Community cats are unowned cats who live outdoors. They're also known as stray cats, or feral cats. Cats have thrived living outdoors alongside humans for over 10,000 years. Community cats are members of our community and live full, contented lives in their outdoor homes. They are generally not socialized or friendly toward people. This means they are not adoptable and don't belong in shelters.
Trap-Neuter-Return is the only humane and effective approach to dealing with community cats. In this process, cats are humanely trapped, spayed or neutered, vaccinated, ear tipped, and returned to their outdoor homes. Ear tipping is the universal sign that a cat has been part of TNR so people can see it from afar and know not to trap that particular cat again.
Do you need assistance with TNR in your area? We may be able to help. Please inquire about our spay/neuter vouchers for community cats at firstname.lastname@example.org. Our Community Cat Manager will respond to your inquiry in a timely manner and let you know the next steps to take. Once you receive a voucher, they may be redeemed by setting up an appointment at Anicira Veterinary Center in Harrisonburg or the Augusta Regional SPCA in Staunton. Each voucher helps one cat receive a spay/neuter surgery, a rabies & distemper vaccine, and a microchip. By utilizing the voucher, you will agree to have the animal's microchip registered to you. Please note that feral cats must be brought in a trap, or feral den, to their appointment.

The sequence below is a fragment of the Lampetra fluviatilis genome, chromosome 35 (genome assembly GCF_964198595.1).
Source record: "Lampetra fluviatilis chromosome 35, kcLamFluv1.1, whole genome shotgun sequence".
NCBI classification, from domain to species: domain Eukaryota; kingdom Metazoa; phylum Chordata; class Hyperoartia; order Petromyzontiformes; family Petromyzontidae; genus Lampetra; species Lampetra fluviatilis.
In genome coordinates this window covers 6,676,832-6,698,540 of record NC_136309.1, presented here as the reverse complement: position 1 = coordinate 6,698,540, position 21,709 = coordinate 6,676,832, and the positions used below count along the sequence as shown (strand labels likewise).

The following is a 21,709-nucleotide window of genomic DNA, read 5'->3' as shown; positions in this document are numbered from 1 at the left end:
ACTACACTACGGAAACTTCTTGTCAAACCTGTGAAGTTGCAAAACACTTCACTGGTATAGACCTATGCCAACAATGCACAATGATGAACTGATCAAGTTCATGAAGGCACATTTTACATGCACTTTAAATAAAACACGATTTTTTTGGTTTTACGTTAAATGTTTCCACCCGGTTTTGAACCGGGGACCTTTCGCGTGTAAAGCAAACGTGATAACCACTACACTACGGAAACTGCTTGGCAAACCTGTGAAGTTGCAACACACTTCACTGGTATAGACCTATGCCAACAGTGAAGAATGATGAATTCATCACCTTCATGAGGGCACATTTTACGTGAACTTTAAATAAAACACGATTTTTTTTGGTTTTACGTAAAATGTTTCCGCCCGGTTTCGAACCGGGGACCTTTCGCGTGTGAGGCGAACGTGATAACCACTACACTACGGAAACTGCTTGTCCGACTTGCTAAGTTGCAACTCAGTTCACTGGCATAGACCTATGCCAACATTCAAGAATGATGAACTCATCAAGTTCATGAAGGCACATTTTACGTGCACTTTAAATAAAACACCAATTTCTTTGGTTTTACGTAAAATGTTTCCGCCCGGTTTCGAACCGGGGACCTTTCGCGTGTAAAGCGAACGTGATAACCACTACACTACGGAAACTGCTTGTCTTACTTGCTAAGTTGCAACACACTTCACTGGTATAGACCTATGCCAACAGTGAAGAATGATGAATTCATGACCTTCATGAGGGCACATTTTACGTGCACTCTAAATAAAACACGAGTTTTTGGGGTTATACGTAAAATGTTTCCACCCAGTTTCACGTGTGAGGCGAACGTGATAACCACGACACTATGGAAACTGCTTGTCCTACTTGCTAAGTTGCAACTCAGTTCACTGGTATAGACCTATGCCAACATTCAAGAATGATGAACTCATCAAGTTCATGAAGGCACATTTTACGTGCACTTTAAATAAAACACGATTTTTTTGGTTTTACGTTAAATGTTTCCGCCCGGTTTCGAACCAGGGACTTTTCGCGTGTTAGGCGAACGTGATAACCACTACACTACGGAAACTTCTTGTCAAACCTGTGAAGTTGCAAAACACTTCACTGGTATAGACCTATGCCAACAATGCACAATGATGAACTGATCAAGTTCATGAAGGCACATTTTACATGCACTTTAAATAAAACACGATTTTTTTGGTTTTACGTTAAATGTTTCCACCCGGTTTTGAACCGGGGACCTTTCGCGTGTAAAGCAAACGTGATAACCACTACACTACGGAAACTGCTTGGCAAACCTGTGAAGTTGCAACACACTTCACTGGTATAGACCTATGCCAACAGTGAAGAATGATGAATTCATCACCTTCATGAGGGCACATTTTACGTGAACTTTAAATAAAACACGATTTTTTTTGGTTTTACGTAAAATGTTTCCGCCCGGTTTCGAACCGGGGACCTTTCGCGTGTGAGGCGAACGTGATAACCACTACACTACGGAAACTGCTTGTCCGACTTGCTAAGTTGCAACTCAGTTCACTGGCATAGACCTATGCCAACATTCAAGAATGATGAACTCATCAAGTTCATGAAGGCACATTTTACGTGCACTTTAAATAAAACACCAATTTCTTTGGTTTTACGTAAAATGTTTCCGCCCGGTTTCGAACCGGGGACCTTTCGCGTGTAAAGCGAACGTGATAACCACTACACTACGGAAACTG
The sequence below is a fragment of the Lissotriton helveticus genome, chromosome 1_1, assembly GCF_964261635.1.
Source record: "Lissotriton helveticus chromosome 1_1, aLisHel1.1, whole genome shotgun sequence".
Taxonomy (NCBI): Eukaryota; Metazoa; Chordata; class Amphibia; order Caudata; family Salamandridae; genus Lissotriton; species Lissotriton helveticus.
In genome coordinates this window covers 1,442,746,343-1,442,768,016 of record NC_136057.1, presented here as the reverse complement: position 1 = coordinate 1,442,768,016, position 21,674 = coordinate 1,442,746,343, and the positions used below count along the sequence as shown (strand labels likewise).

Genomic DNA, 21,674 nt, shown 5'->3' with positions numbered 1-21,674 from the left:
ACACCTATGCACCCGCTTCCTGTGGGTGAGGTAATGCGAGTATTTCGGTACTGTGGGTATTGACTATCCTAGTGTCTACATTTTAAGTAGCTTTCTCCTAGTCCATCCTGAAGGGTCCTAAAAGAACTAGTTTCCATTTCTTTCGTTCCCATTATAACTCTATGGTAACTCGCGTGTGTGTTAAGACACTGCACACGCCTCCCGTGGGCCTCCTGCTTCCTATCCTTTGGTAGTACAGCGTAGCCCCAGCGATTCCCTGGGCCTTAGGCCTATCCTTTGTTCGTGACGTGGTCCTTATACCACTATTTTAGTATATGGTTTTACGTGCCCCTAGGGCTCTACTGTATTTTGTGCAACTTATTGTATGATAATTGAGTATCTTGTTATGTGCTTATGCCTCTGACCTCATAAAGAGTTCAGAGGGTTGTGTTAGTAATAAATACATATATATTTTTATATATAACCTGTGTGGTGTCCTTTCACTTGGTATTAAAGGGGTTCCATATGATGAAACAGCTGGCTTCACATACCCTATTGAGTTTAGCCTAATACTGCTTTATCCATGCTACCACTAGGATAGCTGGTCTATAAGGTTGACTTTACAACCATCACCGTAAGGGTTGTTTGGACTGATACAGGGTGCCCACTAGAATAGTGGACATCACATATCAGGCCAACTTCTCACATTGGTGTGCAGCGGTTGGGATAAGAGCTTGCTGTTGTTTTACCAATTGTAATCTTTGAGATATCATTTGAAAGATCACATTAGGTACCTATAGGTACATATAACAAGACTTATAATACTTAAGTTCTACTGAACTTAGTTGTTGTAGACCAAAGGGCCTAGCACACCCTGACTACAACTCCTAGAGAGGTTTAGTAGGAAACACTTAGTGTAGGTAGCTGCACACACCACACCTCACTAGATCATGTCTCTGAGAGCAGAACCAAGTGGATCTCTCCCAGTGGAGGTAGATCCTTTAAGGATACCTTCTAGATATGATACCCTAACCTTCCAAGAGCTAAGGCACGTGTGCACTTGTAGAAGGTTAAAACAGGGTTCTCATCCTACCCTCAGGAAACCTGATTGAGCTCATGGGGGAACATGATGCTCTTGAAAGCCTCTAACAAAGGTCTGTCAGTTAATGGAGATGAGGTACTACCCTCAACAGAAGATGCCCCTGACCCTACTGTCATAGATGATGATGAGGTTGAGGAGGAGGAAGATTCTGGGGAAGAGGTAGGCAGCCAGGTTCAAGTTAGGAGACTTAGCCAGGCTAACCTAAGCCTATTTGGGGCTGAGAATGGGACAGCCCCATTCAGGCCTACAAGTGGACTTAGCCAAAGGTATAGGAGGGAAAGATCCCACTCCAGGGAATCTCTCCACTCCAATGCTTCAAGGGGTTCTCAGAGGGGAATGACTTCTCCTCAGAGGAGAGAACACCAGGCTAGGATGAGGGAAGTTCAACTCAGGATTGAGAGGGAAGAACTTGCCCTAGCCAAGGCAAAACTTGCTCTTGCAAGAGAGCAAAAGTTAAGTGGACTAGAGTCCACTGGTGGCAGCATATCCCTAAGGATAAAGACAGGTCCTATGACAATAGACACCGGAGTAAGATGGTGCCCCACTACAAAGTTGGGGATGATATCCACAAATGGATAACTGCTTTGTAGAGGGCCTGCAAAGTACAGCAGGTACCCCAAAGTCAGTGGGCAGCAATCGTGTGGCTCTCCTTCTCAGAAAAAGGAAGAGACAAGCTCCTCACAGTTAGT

We have traps available to rent for a $60 deposit. Please note that we have a limited amount of traps available. In order for a trap to be rented:
Trap rentals are only for TNR purposes. Traps will not be lent to individuals wishing to bring stray cats into the SPCA.
You must already have a spay/neuter appointment scheduled (to minimize the amount of time the trap is unavailable to others)
Last year, we took in almost 1,000 kittens! If you'd like to help, please donate to our Community Cat Fund to help spay and neuter outdoor cats to help reduce the overpopulation in our community. If the flowchart says that you should step in and help the kittens that you found, you can also help us by fostering them. Learn more on our Foster page.